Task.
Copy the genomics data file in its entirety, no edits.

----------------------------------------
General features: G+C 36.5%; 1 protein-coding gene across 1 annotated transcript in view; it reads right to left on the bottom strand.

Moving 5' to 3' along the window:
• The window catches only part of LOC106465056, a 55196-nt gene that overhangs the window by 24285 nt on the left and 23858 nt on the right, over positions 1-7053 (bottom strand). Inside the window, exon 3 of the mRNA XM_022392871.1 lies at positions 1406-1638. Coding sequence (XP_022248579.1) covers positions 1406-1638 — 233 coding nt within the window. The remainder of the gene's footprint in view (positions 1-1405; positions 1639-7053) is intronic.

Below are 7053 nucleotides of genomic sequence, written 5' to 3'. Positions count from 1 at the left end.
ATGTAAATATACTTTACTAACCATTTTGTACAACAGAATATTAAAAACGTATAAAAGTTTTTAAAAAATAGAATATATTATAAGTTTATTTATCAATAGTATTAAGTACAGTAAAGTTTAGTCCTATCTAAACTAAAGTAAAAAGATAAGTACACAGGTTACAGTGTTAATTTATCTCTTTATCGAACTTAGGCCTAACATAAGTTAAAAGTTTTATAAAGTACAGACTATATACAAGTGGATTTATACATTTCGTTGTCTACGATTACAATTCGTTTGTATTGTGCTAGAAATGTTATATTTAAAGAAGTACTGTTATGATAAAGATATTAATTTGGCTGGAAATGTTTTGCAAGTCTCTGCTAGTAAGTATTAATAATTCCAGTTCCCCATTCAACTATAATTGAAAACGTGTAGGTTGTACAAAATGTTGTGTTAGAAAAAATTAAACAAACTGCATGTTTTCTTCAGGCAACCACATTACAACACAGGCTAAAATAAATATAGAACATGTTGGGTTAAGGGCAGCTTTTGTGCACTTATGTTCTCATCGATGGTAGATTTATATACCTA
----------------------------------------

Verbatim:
General features: G+C 36.5%; 1 protein-coding gene across 1 annotated transcript in view; it reads right to left on the bottom strand.

Moving 5' to 3' along the window:
• The window catches only part of LOC106465056, a 55196-nt gene that overhangs the window by 24285 nt on the left and 23858 nt on the right, over positions 1-7053 (bottom strand). Inside the window, exon 3 of the mRNA XM_022392871.1 lies at positions 1406-1638. Coding sequence (XP_022248579.1) covers positions 1406-1638 — 233 coding nt within the window. The remainder of the gene's footprint in view (positions 1-1405; positions 1639-7053) is intronic.

Below are 7053 nucleotides of genomic sequence, written 5' to 3'. Positions count from 1 at the left end.
ATGTAAATATACTTTACTAACCATTTTGTACAACAGAATATTAAAAACGTATAAAAGTTTTTAAAAAATAGAATATATTATAAGTTTATTTATCAATAGTATTAAGTACAGTAAAGTTTAGTCCTATCTAAACTAAAGTAAAAAGATAAGTACACAGGTTACAGTGTTAATTTATCTCTTTATCGAACTTAGGCCTAACATAAGTTAAAAGTTTTATAAAGTACAGACTATATACAAGTGGATTTATACATTTCGTTGTCTACGATTACAATTCGTTTGTATTGTGCTAGAAATGTTATATTTAAAGAAGTACTGTTATGATAAAGATATTAATTTGGCTGGAAATGTTTTGCAAGTCTCTGCTAGTAAGTATTAATAATTCCAGTTCCCCATTCAACTATAATTGAAAACGTGTAGGTTGTACAAAATGTTGTGTTAGAAAAAATTAAACAAACTGCATGTTTTCTTCAGGCAACCACATTACAACACAGGCTAAAATAAATATAGAACATGTTGGGTTAAGGGCAGCTTTTGTGCACTTATGTTCTCATCGATGGTAGATTTATATACCTA